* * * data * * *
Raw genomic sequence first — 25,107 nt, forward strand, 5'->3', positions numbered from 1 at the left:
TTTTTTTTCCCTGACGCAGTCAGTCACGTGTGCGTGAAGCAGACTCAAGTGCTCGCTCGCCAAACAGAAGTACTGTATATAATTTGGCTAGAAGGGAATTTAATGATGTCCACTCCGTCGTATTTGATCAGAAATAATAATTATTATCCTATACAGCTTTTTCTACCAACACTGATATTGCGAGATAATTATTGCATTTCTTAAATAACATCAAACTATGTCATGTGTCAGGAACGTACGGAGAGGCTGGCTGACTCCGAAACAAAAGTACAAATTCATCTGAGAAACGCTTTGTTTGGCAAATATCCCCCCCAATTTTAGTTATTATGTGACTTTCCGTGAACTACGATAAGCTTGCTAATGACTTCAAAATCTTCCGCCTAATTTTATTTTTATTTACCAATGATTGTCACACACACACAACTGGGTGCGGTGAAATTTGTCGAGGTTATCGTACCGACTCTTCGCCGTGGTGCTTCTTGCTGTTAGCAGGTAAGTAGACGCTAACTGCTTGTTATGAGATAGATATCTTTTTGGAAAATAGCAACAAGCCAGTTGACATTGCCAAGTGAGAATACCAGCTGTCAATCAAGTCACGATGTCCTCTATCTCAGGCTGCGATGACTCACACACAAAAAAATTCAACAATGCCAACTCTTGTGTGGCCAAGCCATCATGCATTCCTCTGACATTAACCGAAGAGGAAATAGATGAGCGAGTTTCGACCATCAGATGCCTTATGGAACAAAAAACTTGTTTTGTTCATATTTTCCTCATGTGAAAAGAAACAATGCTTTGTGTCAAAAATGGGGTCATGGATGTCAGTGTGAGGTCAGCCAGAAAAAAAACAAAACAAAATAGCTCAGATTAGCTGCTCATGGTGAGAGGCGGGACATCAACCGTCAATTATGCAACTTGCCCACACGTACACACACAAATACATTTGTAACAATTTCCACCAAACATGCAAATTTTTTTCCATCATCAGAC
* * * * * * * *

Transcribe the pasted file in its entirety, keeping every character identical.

Raw genomic sequence first — 25,107 nt, forward strand, 5'->3', positions numbered from 1 at the left:
TTTTTTTTCCCTGACGCAGTCAGTCACGTGTGCGTGAAGCAGACTCAAGTGCTCGCTCGCCAAACAGAAGTACTGTATATAATTTGGCTAGAAGGGAATTTAATGATGTCCACTCCGTCGTATTTGATCAGAAATAATAATTATTATCCTATACAGCTTTTTCTACCAACACTGATATTGCGAGATAATTATTGCATTTCTTAAATAACATCAAACTATGTCATGTGTCAGGAACGTACGGAGAGGCTGGCTGACTCCGAAACAAAAGTACAAATTCATCTGAGAAACGCTTTGTTTGGCAAATATCCCCCCCAATTTTAGTTATTATGTGACTTTCCGTGAACTACGATAAGCTTGCTAATGACTTCAAAATCTTCCGCCTAATTTTATTTTTATTTACCAATGATTGTCACACACACACAACTGGGTGCGGTGAAATTTGTCGAGGTTATCGTACCGACTCTTCGCCGTGGTGCTTCTTGCTGTTAGCAGGTAAGTAGACGCTAACTGCTTGTTATGAGATAGATATCTTTTTGGAAAATAGCAACAAGCCAGTTGACATTGCCAAGTGAGAATACCAGCTGTCAATCAAGTCACGATGTCCTCTATCTCAGGCTGCGATGACTCACACACAAAAAAATTCAACAATGCCAACTCTTGTGTGGCCAAGCCATCATGCATTCCTCTGACATTAACCGAAGAGGAAATAGATGAGCGAGTTTCGACCATCAGATGCCTTATGGAACAAAAAACTTGTTTTGTTCATATTTTCCTCATGTGAAAAGAAACAATGCTTTGTGTCAAAAATGGGGTCATGGATGTCAGTGTGAGGTCAGCCAGAAAAAAAACAAAACAAAATAGCTCAGATTAGCTGCTCATGGTGAGAGGCGGGACATCAACCGTCAATTATGCAACTTGCCCACACGTACACACACAAATACATTTGTAACAATTTCCACCAAACATGCAAATTTTTTTCCATCATCAGAC